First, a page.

The transaction is to be completed in the first quarter of 2017 pending regulatory approval, the Bank Asset Management Company (BAMC) said.
The buyer is TCH Cogeme, a company owned by Palladio Finanziaria, which signed the contract with BAMC and the Slovenian Sovereign Holding (SSH), the leads of the consortium that has sold the stake.
While the details of the deal have not been officially announced, several media have reported the transaction involves a purchase consideration of only EUR 100,000, with debt repayment accounting for the remainder of the sum.
TCH Cogeme has announced it would additionally recapitalise Cimos, which is based in Koper, with EUR 20m after the completion of the deal to accelerate the planned investments and conclude the ongoing restructuring process.
"We will do our best to gain as soon as possible new orders for Cimos…The existing key customers of Cimos are also willing to support us," the chief executive of TCH Cogeme, Gino Berti, was quoted as saying in a BAMC press release.
SSH chief executive said the buyers had "managed to find a strategic partner who will support Cimos Group, has long-term plans and has in the past successfully restructured several companies both in the automotive sector and in other industries".
The long-term prospects of Cimos were also highlighted by BAMC chief executive Imre Balogh, who said that the deal was crucial for Cimos in that it supported its future growth.
"Under the new owner, Cimos will return to be an important player in the automotive components industry, which will provide beneficial long-term effects for the Slovenian economy," he said.
Aside from regulatory approval, the deal is also conditional on agreement with the Croatian state agency for deposit insurance and bank resolution related to Cimos's outstanding debt to a Croatian bank, which the company is contesting in court.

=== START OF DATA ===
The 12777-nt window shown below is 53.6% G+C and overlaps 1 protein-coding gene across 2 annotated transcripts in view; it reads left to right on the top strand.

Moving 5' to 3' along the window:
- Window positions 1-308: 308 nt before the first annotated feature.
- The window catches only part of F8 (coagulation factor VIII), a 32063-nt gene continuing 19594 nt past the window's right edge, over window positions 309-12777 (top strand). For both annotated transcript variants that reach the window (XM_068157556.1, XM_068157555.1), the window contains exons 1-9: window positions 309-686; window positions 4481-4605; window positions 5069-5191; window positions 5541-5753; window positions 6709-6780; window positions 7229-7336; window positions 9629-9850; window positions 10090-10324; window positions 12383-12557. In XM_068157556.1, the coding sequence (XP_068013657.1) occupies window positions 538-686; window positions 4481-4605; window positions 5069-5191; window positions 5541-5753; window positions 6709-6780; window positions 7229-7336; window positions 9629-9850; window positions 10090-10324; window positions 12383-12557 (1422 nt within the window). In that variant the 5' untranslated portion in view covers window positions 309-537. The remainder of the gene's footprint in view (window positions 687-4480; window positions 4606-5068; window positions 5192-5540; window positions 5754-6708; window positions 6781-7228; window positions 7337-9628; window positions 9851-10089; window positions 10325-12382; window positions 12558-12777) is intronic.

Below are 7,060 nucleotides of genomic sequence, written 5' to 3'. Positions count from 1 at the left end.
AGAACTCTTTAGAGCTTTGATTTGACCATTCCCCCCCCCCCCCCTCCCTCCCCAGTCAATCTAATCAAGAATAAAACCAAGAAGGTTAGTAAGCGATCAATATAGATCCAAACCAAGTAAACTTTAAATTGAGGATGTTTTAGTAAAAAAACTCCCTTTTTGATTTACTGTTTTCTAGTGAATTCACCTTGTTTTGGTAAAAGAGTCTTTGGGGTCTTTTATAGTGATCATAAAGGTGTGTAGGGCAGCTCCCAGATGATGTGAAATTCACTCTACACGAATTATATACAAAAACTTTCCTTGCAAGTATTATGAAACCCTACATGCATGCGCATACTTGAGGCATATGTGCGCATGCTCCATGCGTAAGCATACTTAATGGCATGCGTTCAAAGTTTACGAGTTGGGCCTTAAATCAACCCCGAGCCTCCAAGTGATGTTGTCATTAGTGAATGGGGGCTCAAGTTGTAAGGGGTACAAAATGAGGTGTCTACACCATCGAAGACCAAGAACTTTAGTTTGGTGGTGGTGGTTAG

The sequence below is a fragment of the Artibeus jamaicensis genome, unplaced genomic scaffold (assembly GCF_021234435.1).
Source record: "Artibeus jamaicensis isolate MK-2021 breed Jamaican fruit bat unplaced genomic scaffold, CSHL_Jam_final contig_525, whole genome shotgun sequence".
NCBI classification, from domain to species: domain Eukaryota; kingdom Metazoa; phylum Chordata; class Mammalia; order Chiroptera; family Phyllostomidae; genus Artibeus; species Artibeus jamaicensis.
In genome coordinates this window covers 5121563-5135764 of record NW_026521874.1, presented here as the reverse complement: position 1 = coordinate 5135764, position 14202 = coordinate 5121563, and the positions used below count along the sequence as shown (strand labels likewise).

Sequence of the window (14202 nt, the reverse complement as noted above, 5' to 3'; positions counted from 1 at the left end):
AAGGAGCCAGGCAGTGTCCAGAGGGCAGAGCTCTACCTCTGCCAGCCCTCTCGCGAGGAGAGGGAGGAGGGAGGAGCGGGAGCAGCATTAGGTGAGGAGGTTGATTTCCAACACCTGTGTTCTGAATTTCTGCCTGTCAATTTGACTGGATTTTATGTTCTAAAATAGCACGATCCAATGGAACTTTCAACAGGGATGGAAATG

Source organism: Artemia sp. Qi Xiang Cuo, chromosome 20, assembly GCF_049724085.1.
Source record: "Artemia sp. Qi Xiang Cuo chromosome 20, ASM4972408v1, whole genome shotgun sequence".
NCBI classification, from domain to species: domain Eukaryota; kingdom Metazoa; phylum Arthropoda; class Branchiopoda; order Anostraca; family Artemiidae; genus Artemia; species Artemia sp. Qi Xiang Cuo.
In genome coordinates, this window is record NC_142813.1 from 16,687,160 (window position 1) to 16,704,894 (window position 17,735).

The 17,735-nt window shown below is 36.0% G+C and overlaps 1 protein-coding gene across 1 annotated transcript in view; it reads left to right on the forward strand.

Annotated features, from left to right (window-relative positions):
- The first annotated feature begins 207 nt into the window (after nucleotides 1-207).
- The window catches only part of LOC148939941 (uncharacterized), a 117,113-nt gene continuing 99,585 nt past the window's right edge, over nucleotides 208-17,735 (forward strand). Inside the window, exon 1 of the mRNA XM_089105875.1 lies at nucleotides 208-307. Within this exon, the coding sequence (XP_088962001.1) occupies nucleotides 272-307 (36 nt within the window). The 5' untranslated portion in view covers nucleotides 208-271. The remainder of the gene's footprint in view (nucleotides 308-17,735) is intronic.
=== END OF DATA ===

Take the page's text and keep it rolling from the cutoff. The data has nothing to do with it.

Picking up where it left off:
The deal, which completes a privatisation procedure launched in August 2015, marks the end of years of uncertainty for the company, which is a key employer in western Slovenia and one of the most valuable assets on the books of BAMC, the Slovenian bad bank.
The sellers – the bad bank, SSH, and several banks – built up their holding in Cimos after a EUR 168m debt-to-equity conversion in 2014, when Cimos was on the verge of going belly-up due to mounting debt and insolvency.
They debt-to-equity conversion was a part of a debt restructuring procedure triggered in May 2014, which was needed despite Cimos having received a EUR 35m capital injection a year earlier.
The privatisation is merely the last chapter in Cimos's long and turbulent history, which has reflected the ups and downs of the global economy.
It grew out of a cooperation agreement between Tomos, a maker of scooters, and French car maker Citroen signed in 1959 that launched the production of Cimos components in Koper.
The company was formally incorporated in 1972 and initially supplied parts, but eventually grew into an assembly plant for Citroen's legendary models 2CV 6, Ami and GS.
In the aftermath of the 1970s oil crisis, car assembly was discontinued and Cimos was once again relegated to producing parts for Citroen. By the end of the 1980s it had expanded cooperation with car makers including BMW, PSA and Ford.
The decade following the mid-1990s saw rapid expansion, with Cimos buying up several firms in the former Yugoslavia as well as Litostroj Power, a maker of hydro turbines, in 2001.
Its fortunes took a turn for the worse with the onset of the financial and economic crisis in 2008, triggering the period of offloading of foreign subsidiaries and debt restructuring that has led to its sale.
As of the end of 2015 Cimos had a global workforce of just under 5,000, down from 6,221 in the year before. The Slovenian parent company employed around 1,800.
The workers welcomed the agreement today, with the chair of the works council, Trajko Isovski, telling the STA that the most difficult step had now been made. "We are very satisfied we got a new owner," he said.